General Electric Advertisement
October 1953 QST

October 1953 QST

October 1953 QST Cover - RF CafeTable of Contents

Wax nostalgic about and learn from the history of early electronics. See articles from QST, published December 1915 - present (visit ARRL for info). All copyrights hereby acknowledged.

By 1953, General Electric had already been in business for 75 years, according to this full-page advertisement that ran in the American Radio Relay League's (ARRL) QST magazine. It highlights a few key electronics-related accomplishments by the company since Thomas Edison in 1883 built the first electronic tube as the result of a discovery that came to be termed the "Edison effect." Interestingly, the terminology "a founder of G.E." is used to describe Edison. Upon researching the company's origin, I found this on Wikipedia: "In 1889, Drexel, Morgan & Co., a company founded by J.P. Morgan and Anthony J. Drexel, financed Edison's research and helped merge those companies under one corporation to form Edison General Electric Company, which was incorporated in New York on April 24, 1889."

75 Years Old This Month, General Electric Has Written Tube History With a Long Series of "Firsts"!

 - RF Cafe1883 - First electronic tube was built by Thomas A. Edison, a founder of G. E., in connection with his discovery of what was termed the "Edison effect."

1913 - High-vacuum, high-voltage tube was developed, and work was begun on thoriated filaments.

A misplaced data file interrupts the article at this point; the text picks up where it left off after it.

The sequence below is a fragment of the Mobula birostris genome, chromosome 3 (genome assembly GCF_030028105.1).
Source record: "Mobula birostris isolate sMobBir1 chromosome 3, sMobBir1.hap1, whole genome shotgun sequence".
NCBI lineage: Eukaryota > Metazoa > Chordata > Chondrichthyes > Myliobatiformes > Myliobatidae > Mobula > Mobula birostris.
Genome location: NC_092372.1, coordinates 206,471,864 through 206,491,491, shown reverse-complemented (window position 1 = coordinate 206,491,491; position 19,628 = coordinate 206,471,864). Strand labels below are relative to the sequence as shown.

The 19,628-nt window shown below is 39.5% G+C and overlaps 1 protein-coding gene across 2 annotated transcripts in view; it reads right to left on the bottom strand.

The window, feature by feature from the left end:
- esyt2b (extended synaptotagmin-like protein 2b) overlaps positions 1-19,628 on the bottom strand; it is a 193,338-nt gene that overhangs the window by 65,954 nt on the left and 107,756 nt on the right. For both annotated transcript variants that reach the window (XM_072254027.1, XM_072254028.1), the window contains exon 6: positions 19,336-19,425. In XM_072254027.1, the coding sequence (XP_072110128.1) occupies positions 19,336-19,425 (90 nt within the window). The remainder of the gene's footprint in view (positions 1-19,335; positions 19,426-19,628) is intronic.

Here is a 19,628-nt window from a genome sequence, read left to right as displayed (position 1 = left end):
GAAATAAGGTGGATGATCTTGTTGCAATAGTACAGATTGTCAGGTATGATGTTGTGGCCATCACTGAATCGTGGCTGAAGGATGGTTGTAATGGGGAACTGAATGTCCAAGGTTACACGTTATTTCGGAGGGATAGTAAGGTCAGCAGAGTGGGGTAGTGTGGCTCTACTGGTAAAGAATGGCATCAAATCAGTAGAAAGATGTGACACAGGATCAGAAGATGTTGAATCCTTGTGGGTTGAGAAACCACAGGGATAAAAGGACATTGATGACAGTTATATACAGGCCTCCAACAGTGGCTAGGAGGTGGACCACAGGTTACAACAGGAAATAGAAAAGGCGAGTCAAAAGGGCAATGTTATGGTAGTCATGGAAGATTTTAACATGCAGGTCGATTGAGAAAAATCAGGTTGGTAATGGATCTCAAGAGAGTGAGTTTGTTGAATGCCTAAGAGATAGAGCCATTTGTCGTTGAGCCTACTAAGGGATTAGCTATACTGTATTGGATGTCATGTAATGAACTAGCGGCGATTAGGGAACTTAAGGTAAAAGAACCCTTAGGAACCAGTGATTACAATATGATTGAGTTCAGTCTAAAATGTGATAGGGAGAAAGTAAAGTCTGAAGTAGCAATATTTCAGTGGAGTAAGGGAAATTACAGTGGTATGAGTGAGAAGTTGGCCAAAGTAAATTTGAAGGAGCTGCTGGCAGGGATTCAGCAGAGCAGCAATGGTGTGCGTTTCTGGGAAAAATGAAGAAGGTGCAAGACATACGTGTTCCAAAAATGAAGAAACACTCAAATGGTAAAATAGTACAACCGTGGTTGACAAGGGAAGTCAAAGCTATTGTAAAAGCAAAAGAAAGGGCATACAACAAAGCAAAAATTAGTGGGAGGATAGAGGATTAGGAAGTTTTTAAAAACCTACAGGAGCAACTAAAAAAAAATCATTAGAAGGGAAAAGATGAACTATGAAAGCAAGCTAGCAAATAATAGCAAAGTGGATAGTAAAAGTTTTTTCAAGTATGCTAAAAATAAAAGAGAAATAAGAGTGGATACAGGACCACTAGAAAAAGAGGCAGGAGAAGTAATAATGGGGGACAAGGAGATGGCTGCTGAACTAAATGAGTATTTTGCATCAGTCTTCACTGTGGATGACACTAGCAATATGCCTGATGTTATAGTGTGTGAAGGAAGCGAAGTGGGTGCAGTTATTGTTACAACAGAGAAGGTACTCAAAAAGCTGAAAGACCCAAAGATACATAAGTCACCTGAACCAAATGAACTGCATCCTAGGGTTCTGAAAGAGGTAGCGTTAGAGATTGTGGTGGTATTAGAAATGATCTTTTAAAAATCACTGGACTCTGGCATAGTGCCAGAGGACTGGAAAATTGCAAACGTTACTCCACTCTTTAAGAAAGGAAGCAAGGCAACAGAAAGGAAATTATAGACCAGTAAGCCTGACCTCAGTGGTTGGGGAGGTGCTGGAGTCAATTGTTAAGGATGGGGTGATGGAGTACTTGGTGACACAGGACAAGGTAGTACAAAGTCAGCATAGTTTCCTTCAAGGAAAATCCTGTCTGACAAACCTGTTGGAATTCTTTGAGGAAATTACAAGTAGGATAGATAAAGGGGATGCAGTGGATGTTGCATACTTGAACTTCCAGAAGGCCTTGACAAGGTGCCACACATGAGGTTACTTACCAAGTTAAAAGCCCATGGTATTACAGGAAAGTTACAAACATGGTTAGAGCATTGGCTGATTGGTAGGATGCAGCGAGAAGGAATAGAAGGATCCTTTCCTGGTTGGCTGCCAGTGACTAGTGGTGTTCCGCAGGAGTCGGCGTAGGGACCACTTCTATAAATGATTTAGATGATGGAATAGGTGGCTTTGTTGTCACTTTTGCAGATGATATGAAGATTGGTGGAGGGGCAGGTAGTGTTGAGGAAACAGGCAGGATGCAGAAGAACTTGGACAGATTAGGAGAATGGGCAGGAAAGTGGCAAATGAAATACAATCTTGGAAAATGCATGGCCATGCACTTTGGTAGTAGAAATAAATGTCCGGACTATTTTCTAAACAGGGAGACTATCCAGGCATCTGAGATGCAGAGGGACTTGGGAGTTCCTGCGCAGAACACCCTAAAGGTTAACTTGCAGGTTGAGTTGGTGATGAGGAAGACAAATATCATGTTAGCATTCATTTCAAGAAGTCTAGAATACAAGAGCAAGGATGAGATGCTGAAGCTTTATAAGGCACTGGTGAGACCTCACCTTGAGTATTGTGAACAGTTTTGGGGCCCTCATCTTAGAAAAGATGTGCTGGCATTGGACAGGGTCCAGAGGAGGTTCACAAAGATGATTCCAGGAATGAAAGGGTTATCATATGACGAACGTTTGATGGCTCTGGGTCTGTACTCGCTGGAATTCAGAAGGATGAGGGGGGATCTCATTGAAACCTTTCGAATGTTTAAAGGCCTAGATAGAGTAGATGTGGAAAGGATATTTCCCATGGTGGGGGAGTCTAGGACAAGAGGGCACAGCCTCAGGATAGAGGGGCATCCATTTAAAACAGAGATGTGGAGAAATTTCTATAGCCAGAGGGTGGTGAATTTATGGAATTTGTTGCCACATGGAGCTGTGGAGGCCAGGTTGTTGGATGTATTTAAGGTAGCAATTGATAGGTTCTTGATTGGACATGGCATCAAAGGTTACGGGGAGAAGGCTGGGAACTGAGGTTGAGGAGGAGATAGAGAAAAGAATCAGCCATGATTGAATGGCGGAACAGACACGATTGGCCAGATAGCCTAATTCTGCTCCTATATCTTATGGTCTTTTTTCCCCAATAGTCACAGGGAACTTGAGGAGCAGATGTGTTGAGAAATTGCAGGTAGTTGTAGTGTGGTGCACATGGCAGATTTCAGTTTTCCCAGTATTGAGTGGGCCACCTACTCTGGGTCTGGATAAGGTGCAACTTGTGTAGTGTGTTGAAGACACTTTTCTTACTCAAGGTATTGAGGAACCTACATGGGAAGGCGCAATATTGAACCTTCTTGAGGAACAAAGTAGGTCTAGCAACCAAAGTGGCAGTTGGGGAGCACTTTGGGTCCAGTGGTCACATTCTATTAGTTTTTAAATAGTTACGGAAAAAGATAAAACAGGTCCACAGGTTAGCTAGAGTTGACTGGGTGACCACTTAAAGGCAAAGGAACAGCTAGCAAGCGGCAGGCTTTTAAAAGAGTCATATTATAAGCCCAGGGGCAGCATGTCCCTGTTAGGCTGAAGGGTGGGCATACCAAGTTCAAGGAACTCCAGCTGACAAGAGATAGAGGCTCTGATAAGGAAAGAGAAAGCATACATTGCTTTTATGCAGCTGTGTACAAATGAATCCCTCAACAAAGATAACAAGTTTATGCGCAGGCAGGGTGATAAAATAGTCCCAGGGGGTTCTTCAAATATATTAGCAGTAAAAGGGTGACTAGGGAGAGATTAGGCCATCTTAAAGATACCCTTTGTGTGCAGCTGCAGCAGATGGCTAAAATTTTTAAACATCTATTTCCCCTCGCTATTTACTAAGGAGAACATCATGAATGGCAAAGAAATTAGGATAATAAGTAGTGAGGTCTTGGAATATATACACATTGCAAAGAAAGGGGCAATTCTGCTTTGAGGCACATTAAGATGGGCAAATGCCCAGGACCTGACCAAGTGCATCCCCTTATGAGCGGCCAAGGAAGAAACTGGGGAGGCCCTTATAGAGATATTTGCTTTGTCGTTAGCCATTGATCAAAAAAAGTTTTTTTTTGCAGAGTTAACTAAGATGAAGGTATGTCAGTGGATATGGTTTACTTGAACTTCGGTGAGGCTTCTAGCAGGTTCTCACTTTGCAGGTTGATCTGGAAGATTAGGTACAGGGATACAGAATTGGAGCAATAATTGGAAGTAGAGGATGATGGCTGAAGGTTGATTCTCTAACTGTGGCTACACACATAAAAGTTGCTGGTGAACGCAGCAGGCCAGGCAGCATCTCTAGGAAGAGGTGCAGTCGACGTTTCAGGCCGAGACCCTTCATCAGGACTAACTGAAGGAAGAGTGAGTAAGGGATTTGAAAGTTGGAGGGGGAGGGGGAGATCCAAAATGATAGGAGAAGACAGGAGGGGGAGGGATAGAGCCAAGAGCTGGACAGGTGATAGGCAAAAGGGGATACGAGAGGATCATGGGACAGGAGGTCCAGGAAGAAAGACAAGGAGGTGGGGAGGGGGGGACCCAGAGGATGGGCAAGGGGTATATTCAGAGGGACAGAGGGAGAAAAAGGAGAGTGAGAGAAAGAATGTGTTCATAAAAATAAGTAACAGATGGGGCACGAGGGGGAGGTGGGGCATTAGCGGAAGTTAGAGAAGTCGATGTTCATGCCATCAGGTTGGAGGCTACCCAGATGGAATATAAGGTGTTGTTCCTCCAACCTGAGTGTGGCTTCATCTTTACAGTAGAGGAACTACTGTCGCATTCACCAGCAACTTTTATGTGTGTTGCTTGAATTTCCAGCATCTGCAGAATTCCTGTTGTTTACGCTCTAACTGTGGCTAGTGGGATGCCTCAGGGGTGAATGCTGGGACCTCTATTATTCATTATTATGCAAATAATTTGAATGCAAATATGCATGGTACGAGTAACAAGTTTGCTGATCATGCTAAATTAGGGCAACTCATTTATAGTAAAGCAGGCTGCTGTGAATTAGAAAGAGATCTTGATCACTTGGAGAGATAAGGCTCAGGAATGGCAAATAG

1915 - G-E tube research, toward modulating h-f for radio voice transmission, resulted in the design and construction of a successful phone transmitter operated from a-c.

1918 - Quantity tube production. Over 100,000 radio vacuum rubes were built by G. E. for the U. S. Army and Navy.

1923 - Superheterodyne circuit was announced. This remains the basis of modern radio reception.

1925 - First special-purpose tube for loudspeaker operation was developed by G. E. (Type UX-120). Glow tubes were introduced for voltage regulation, and rectifier tubes made for radio receivers.

1927 - Screen-grid tube, for r-f amplification.

1942 - Lighthouse tube, for radar and u-h-f communications.

1951 - Ceramic u-h-f power-amplifier tubes were introduced commercially.

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These and many other primary G-E developments - continued over the long history of ham radio - have helped build a unity of interests with amateurs. G. E. gratefully acknowledges the debt which the electronic industry owes to forward-thinking amateurs, and invites them to share in the dedication of G.E.'s 75th birthday to the promise of still greater progress to come.



Posted November 6, 2022
(updated from original post on 11/2/2016)